This New Year, why not consider a festive drink for your next holiday social gathering that will not only keep your guests happy, but something that will most definitely have them looking forward to your next holiday bash! We all know that not every holiday drink recipe can warm hearts, but the rich, spicy flavor of a Jamaican sorrel drink can do just that!
The sorrel plant has a long history in Jamaican culture. It has been used for centuries. However, sorrel is not indigenous to Jamaica. You can find it all over the world in places like Panama, Bahamas and many other warm climates. But the taste of the sorrel drink is definitely unique to Jamaica with the addition of Jamaican rum (or red wine), giving it a smooth, sweet yet light taste that is not only refreshing but also pleasing to the fussiest pallets.
To give you a bit of history of the sorrel plant, it’s official name is Hibiscus Sabdariffa. It’s actually a species of the hibiscus plant which is often found in tropical countries like Jamaica. This annual perennial herb has a very unique look. It actually grows to about 2 meters high and has beautiful white and yellow flowers with a red dot on the end of each petal. As it matures, and ripens in mid November to December, a bright red fruit is formed. This is the sorrel fruit that is removed to make sorrel. It’s rich, bright red color is hard to miss. Once you peal it open, you will see a green seed inside. This is discarded and not used in the making of this popular tropical holiday drink. Only the red skin of the sorrel is removed to make this lovely festive drink not only a favorite during Christmas, but also on New Year’s Eve. Looking for recipes this New Years? This is it!
So, how is this wonderfully unique Caribbean drink made? It’s a fairly simple task but you’ll first require some tools to help you along the way.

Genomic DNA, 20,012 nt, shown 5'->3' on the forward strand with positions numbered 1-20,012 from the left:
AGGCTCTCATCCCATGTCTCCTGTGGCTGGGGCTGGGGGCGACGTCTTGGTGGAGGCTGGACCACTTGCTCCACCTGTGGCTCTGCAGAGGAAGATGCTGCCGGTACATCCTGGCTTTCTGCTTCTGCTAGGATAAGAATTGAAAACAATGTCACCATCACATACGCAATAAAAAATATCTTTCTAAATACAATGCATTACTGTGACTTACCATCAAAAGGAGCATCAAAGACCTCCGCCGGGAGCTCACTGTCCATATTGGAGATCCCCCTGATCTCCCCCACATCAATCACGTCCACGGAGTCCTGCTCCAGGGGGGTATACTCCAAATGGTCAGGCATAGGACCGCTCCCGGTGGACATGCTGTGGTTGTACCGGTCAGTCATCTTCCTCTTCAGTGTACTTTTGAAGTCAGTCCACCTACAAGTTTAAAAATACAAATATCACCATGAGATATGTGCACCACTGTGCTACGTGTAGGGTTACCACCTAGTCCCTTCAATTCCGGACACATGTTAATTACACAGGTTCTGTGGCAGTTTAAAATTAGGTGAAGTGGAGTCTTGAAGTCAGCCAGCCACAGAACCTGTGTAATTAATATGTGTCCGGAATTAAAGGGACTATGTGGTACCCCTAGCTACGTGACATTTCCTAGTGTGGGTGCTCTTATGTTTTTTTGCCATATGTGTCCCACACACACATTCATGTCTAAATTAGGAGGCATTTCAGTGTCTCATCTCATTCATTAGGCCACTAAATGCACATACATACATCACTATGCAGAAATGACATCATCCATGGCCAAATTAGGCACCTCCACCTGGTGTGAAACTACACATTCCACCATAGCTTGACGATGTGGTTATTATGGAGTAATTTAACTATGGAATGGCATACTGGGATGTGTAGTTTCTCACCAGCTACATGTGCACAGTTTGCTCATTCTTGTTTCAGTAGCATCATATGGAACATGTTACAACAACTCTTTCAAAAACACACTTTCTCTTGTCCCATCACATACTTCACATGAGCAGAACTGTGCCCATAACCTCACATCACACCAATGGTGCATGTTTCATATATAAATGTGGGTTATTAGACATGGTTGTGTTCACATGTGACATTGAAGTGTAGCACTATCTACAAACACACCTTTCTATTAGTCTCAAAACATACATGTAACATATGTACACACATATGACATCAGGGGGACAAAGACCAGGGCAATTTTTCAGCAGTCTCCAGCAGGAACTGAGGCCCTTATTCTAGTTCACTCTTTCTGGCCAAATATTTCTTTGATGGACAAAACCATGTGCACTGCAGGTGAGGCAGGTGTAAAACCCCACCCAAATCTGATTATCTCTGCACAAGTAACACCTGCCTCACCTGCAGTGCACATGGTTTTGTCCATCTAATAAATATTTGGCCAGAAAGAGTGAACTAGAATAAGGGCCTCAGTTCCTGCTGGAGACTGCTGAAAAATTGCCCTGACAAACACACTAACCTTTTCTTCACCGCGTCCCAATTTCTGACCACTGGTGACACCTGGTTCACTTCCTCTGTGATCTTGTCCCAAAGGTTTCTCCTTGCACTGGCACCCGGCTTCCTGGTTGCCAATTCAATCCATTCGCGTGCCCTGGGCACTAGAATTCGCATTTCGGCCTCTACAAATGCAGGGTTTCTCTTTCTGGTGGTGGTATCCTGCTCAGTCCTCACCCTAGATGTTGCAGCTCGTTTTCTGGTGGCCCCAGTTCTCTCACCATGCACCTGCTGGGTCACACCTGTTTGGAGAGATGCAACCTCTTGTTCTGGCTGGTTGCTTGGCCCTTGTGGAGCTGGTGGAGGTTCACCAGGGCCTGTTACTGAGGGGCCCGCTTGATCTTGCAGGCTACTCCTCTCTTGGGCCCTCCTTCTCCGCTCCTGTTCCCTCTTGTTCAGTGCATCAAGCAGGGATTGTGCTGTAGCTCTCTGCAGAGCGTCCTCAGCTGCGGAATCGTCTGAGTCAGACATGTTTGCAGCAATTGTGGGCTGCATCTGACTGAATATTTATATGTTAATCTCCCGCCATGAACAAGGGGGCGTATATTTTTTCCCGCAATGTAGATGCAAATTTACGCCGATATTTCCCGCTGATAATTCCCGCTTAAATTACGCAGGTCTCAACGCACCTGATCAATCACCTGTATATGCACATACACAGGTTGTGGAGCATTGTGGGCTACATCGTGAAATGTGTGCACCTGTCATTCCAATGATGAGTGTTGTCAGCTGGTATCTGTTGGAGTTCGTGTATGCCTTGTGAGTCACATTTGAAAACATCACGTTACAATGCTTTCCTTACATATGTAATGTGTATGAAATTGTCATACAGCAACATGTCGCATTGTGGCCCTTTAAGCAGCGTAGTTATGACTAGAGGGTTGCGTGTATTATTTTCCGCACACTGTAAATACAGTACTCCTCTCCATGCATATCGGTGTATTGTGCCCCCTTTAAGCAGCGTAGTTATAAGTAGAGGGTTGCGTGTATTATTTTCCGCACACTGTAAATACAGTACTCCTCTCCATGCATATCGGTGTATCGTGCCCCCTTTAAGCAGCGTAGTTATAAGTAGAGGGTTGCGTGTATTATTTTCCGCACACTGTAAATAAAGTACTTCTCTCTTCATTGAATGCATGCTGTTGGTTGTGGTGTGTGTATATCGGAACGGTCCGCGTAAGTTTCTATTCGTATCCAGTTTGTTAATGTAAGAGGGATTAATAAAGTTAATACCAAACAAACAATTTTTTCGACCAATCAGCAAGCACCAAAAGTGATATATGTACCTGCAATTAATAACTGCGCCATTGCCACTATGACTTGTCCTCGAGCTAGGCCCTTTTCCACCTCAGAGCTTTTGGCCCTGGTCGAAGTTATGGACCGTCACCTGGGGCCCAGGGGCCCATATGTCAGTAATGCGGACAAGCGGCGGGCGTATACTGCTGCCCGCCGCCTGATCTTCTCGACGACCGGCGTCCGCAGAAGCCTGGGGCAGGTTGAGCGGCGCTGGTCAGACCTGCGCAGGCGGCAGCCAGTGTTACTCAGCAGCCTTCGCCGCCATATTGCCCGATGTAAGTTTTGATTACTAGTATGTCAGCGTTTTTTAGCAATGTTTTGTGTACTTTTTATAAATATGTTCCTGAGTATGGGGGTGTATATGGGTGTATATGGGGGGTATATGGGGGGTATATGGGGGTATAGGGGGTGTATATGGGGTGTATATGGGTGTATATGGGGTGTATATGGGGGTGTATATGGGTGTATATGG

This is what you’ll need:
Rubber gloves to peel the sorrel from the seed (the red from the sorrel fruit can stain fingers, so to avoid having “Kool Aid fingers” the next day, wear gloves.
A huge pot to boil the sorrel once pealed
A big spoon to stir the sorrel to check if it’s completely boiled
Strainer to strain the sorrel and ginger from the pot
Red Wine or Rum
Fresh or dried sorrel, fresh or dried ginger, sugar, Port Wine or Jamaican Rum
Note: Fresh or dried sorrel tastes the same. However, fresh ginger gives the drink a much more refreshing taste.
Take the red skin off the green pod with the seed in it. Discard the green seed pod inside and use the red skin from the sorrel (looks like an octopus).
The ratio is roughly one cup of sorrel to four cups of boiling water.
Crush or grate a quarter cup of peeled ginger.
Add sorrel to boiling water and boil for about 20-30 minutes or until most of the red color has left the sorrel. It will most likely look pink in color once done. Then remove from heat and leave for a couple of hours to cool. Sweeten with brown sugar to preferred taste. Depending on how much you make, you’ll need to determine how much sugar you want. Some like it sweeter than others so add sugar bit by bit until you reach your desired sweetness. Do this when it’s room temperature so that the sugar dissolves easier. Add about a quarter cup (or less if you desire) of Port wine or Jamaican Rum for taste. You can also add a pinch of lime juice if you like, but it’s not mandatory.
Note: Be very cautious if you decide to purchase fresh sorrel to make this drink. It can rot very quickly. So, if you don’t plan to use it right away, opt for the dried sorrel instead. But if you’ve already purchased fresh sorrel, you can preserve it for a later date by picking the skin off and using what you need. However, sundry the rest by placing it on tin foil and having it dry out. Once it’s dried, save it in a paper bag and place it in your kitchen cupboard for later use.
If you want a delicious New Years coctail drink, Jamaican Sorrel will be a winner at your next holiday party. Couple this drink with some Jamaican jerk chicken wings and you’ll have a party that won’t be forgotten!